Local Missionaries in Lebanon
Politically and economically fractured, Lebanon’s religiously and ethnically mixed population has staggered from high unemployment and inflation, COVID-19, and the massive August 2020 chemical explosion in the port of Beirut. Amid this chaos and an influx of refugees from neighboring Syria, many people have turned to Christ.
Islam is the leading religion at more than 61 percent of the population, about evenly divided between Sunnis and Shiites. Christians amount to nearly 34 percent of the population. Among those identifying as Christians, Maronite Catholics are the largest group, followed by Greek Orthodox, and only 1 percent of the population is Protestant.
Arabic is the official national language while French can be used in legally prescribed instances. Nearly 40 percent of Lebanese people are considered francophone and another 15 percent “partial francophone,” while 70 percent of Lebanon’s secondary schools use French as a second language of instruction. English is increasingly used in business and science. About 5 percent of the population is Armenian and speak in their native tongue.
With the high cost of living getting higher every day, support for local missionaries is greatly needed. They are spreading word of eternal life in Christ in a variety of ways, with a remarkable number of saved souls especially in outreaches to children and refugees. Assistance to train Muslim-background leaders reaching refugees is needed. Newly believing refugees require discipleship training and gospel literature to be biblically grounded and to reach others with the gospel. Funding for Bibles, audio Bibles and the costs of rent and transportation is critical. One ministry seeks donations to continue bi-weekly Bible clubs that draw 600 children monthly; workers also reach youths in evangelistic sports camps, summer camps and other outreaches.
Besides working under difficult circumstances with scant resources, local missionaries are ministering to hurting people afflicted in many ways. Persecuted converts from Islam and other refugees need food, medicine and housing assistance. One ministry requests assistance to help 36 Christian families struggling to survive amid factory closings and mass unemployment.
Following governmental and economic collapse, local missionaries are providing health care at a medical clinic based in a native ministry community center. They are caring for increasing numbers of patients daily with medicines, physiotherapy, lab tests, spiritual counseling and other care. As workers provide a powerful demonstration of Christ’s love, they are reaching destitute families with the hope of the gospel.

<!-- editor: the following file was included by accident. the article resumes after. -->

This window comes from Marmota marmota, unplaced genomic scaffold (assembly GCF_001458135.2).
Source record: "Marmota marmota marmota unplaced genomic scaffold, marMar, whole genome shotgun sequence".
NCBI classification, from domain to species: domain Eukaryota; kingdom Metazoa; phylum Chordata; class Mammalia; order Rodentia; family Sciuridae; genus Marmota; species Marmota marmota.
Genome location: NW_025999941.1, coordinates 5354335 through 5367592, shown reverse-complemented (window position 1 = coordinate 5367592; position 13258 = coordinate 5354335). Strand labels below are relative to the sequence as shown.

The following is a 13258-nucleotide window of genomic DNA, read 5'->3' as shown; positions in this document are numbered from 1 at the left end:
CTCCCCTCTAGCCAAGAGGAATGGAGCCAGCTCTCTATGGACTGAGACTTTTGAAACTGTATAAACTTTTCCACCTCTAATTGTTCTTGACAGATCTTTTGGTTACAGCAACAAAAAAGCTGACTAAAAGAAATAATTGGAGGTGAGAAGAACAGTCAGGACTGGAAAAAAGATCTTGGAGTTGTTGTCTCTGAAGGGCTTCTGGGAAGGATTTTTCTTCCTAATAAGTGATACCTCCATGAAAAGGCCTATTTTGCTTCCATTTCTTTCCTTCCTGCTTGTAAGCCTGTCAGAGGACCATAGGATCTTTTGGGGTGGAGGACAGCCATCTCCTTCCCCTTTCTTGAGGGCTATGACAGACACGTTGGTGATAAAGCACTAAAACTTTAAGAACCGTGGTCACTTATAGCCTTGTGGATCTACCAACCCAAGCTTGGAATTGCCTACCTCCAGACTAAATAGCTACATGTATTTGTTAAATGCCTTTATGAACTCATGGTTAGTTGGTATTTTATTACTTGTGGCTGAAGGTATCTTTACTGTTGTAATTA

Sources: Joshua Project, Wikipedia, CIA Factbook
How to Pray for
- Pray the Lord will provide resources for local missionaries and those they are serving to survive amid a ruined economy further afflicted by COVID-19.
- Pray that more youth leaders will be trained to meet the growing number of children wishing to participate in kids’ Bible clubs.
- Pray that Muslims putting their faith in Christ will be protected from violent hostility, and that those abandoned by family and friends will find new community in Christ.
More stories from Lebanon
A father of three young children was pleased when they became involved in a native Christian ministry’s youth program, and when he was laid off from one of two jobs he had taken to support his family, a native Christian worker offered to pray for him.
Children in a native ministry’s education program attend a daily chapel in which they sing, pray and hear a Bible story. The ministry reaches youth in multiple ways, including Bible clubs, youth camps and sports outreaches. Workers also reach out to the poor and marginalized. “As a result, many are coming to the Lord, especially the youth,” the ministry leader said.
The message of God’s love is bringing hope to both Lebanese nationals and refugees as they struggle to survive in an imploding economy. One ministry reached 400 people with the gospel at its worship meetings and other outreaches over six months, and another 500 received the message on live broadcasts of its Sunday services on Facebook.
A non-Christian retiree who lost most of his pension in Lebanon’s banking crisis of 2019 recently received help from a native ministry with acquiring the medications that he and his wife needed. He told Christian workers, “It is because of the strong faith that you people at the church have that I came to believe in Jesus too.”
The gospel is sounding forth among Syrian refugees as well as Lebanese nationals, with seven new house churches forming over a six-month period; two of them emerged among the refugees. Workers started small groups and led Bible studies while providing aid for both nationals and refugees.